Pittsburgh teen finalist in Snapchat's #MyFutureMe contest
Like most teens, Anna Nesbitt uses Snapchat every day.
She has long streaks of messages back and forth with her friends, quick photos and videos snapped throughout the day with text, stickers, flower crowns, dancing hot dogs, face-swaps and more.
"It's my main communication with my friends," Nesbitt said of Snapchat.
But unlike most teens, Anna's work on Snapchat has won her national attention and inspired her to make a better future.
Anna, 14, of Regent Square, a student at Winchester Thurston and member of the Girls of Steel Robotics team, is a finalist in Snapchat's #MyFutureMe contest. Her entry was one of five selected out of more than 22,000 submissions.
"Woah, what?" Anna said was her response upon hearing the news. "That's amazing."
Snap, the parent company of Snapchat, partnered with Google's Made with Code program for the #MyFutureMe contest. It challenged teen girls to design a geofilter that reflected their image of the future. A geofilter is a border or graphic that Snapchat will add to posts based on a user's location. Geofilters around Pittsburgh's Downtown feature bridges while ones at PNC Park are baseball-themed.
The five finalists flew to New Orleans at the beginning of the month to attend the TEDWomen conference and meet with tech luminaries, entrepreneurs, artists and activists. The finalists worked with Google engineers and designed a Snapchat lens, an augmented reality feature that places a drawing in the real-world photo taken on a phone.
Anna's geofilter combined her love of robotics, her hope for technology and her belief in the power of ideas. The geofilter features a lightbulb in the upper left corner, a circuit board design around the edges and the text "This is just the beginning," in the lower right corner.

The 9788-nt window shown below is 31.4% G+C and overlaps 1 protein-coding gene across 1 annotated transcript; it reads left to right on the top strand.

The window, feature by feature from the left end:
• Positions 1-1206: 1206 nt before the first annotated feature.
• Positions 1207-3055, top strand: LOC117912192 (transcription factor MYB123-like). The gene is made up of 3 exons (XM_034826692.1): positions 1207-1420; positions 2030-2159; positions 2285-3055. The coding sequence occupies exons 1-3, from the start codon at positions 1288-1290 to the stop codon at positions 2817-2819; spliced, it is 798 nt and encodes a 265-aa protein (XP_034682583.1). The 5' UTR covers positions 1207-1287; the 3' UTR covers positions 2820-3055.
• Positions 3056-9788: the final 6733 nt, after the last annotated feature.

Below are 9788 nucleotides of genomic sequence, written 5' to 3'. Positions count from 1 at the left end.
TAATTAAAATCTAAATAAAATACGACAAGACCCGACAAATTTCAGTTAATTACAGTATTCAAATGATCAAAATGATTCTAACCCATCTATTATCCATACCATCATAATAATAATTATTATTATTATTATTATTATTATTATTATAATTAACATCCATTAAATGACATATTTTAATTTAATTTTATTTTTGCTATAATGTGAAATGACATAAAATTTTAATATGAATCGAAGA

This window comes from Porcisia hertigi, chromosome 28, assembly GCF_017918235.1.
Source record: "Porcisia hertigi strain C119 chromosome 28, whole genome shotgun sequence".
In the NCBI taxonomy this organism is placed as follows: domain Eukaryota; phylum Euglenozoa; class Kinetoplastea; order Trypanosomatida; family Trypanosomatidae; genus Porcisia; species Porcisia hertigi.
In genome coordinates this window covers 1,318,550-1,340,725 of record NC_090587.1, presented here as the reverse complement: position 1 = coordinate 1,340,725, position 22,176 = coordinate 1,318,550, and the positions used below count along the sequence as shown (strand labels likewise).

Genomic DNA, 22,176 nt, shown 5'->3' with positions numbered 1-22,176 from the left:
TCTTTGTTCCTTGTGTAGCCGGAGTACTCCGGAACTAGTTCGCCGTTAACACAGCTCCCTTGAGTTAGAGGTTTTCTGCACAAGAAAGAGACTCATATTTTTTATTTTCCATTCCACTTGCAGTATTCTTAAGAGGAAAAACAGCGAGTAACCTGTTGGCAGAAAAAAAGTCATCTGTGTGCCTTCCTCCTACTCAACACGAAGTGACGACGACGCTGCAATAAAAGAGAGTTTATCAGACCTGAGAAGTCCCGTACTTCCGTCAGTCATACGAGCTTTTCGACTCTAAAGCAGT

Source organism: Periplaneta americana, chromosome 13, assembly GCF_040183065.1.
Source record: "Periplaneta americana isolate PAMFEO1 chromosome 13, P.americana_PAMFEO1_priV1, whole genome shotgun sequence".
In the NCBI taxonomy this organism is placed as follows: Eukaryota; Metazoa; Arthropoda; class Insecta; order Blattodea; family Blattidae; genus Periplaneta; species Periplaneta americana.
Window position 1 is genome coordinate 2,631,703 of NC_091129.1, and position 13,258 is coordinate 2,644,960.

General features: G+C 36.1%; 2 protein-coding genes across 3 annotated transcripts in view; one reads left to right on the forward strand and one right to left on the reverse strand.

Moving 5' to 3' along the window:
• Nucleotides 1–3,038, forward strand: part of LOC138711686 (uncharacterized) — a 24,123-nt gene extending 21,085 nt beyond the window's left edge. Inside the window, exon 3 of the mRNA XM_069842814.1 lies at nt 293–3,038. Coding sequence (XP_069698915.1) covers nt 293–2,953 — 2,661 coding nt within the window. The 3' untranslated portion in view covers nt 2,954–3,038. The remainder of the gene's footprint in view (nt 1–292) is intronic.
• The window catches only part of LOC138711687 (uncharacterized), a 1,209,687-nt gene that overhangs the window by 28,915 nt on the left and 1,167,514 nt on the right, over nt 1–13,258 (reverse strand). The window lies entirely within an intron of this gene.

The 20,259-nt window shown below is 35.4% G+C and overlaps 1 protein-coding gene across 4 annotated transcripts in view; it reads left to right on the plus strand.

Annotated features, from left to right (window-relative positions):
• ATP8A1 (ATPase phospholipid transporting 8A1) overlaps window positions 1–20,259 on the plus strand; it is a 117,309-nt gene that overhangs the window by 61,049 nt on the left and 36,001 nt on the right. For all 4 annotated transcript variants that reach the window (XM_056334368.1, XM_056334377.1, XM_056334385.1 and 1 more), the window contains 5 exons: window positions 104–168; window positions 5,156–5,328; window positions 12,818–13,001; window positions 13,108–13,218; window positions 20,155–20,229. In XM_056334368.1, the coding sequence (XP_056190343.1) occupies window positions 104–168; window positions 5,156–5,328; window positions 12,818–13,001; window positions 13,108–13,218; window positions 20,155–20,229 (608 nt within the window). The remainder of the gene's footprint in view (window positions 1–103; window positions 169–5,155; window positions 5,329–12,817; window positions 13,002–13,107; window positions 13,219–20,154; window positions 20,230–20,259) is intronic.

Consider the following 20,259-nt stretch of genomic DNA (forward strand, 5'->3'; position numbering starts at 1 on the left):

"To show that my future is just beginning," Anna said.
Anna also wrote a 100-word essay to accompany her geofilter explaining her vision of the future. In it, Anna described a future where everyone has equal access to robotics and technology.
"When everyone has access to these things, we begin to see our similarities," Anna said.
Those similarities quickly crowd out our differences, she said, and we come to see ourselves as one people, not as contentious groups.
It's a future Anna is already working toward. Through Girls of Steel, Anna works at summer camps focused on robotics for younger children and mentors teams of elementary students. She's working with third-graders now and building Lego robots.
Last summer, Anna helped run a summer camp designed for girls who hadn't seen or interacted with a robot before. The girls came from disadvantaged neighborhoods where schools and families didn't have the means to access robotic technology.
That same summer, Anna went to Washington with Girls of Steel to advocate for more funding for science, technology, education and math in schools.
When Anna entered the #MyFutureMe challenge, she certainly didn't expect to win. It was a way to put off doing homework she didn't want to do. She also didn't expect it to change her life in the way that it has.
While in New Orleans, Anna met Justin Baldoni, an actor on one of her favorite TV shows but also someone she admires for advocating for feminism and redefining masculinity. She also met Avery Bang, a young woman building footbridges in developing countries to connect people. Anna said she thought she could do with robotics what Bang does with footbridges.
That would be her long-term goal, Anna had thought.
"That's changed," Anna said. "Why am I waiting? Why am I not taking the initiative now?"
The grand prize in the #MyFutureMe contest includes an all-expenses-paid trip to California to tour the offices of Google and Snapchat and meet with the leaders of the companies. The winner's lens will be made available on Snapchat.
As a finalist, Anna got to expand upon her original 100-word essay describing her vision of the future. She finished it and submitted it this week. In it, she connects her dreams to what she's doing now. The distance between the two isn't as far as it once was, Anna said.
Anna hopes to hear if she won by Thanksgiving.
Aaron Aupperlee is a Tribune-Review staff writer. Reach him at firstname.lastname@example.org, 412-336-8448 or via Twitter @tinynotebook.